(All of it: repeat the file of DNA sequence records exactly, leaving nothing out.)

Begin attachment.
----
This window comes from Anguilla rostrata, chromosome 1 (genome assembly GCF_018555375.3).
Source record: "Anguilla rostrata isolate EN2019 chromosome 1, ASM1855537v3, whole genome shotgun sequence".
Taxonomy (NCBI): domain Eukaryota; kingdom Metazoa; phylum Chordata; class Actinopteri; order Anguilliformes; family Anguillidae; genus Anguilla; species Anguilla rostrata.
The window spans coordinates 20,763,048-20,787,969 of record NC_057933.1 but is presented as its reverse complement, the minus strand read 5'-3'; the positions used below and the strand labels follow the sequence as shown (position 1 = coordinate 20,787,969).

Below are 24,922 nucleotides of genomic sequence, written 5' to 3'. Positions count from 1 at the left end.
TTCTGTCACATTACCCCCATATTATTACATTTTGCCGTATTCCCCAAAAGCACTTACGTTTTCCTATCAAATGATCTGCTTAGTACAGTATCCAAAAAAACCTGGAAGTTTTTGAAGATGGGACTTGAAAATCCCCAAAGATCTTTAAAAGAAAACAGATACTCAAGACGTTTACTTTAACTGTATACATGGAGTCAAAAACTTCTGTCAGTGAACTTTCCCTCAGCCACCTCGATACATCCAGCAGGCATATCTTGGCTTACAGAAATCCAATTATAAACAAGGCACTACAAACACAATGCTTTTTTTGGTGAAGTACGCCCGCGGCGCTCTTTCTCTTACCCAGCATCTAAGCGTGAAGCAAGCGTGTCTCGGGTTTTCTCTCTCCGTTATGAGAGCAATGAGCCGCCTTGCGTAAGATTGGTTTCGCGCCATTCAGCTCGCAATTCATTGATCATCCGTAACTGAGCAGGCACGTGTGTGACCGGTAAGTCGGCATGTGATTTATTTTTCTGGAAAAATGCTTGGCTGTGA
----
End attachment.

This window comes from Anguilla rostrata, chromosome 1 (genome assembly GCF_018555375.3).
Source record: "Anguilla rostrata isolate EN2019 chromosome 1, ASM1855537v3, whole genome shotgun sequence".
Taxonomy (NCBI): domain Eukaryota; kingdom Metazoa; phylum Chordata; class Actinopteri; order Anguilliformes; family Anguillidae; genus Anguilla; species Anguilla rostrata.
The window spans coordinates 20,763,048-20,787,969 of record NC_057933.1 but is presented as its reverse complement, the minus strand read 5'-3'; the positions used below and the strand labels follow the sequence as shown (position 1 = coordinate 20,787,969).

Below are 24,922 nucleotides of genomic sequence, written 5' to 3'. Positions count from 1 at the left end.
TTCTGTCACATTACCCCCATATTATTACATTTTGCCGTATTCCCCAAAAGCACTTACGTTTTCCTATCAAATGATCTGCTTAGTACAGTATCCAAAAAAACCTGGAAGTTTTTGAAGATGGGACTTGAAAATCCCCAAAGATCTTTAAAAGAAAACAGATACTCAAGACGTTTACTTTAACTGTATACATGGAGTCAAAAACTTCTGTCAGTGAACTTTCCCTCAGCCACCTCGATACATCCAGCAGGCATATCTTGGCTTACAGAAATCCAATTATAAACAAGGCACTACAAACACAATGCTTTTTTTGGTGAAGTACGCCCGCGGCGCTCTTTCTCTTACCCAGCATCTAAGCGTGAAGCAAGCGTGTCTCGGGTTTTCTCTCTCCGTTATGAGAGCAATGAGCCGCCTTGCGTAAGATTGGTTTCGCGCCATTCAGCTCGCAATTCATTGATCATCCGTAACTGAGCAGGCACGTGTGTGACCGGTAAGTCGGCATGTGATTTATTTTTCTGGAAAAATGCTTGGCTGTGA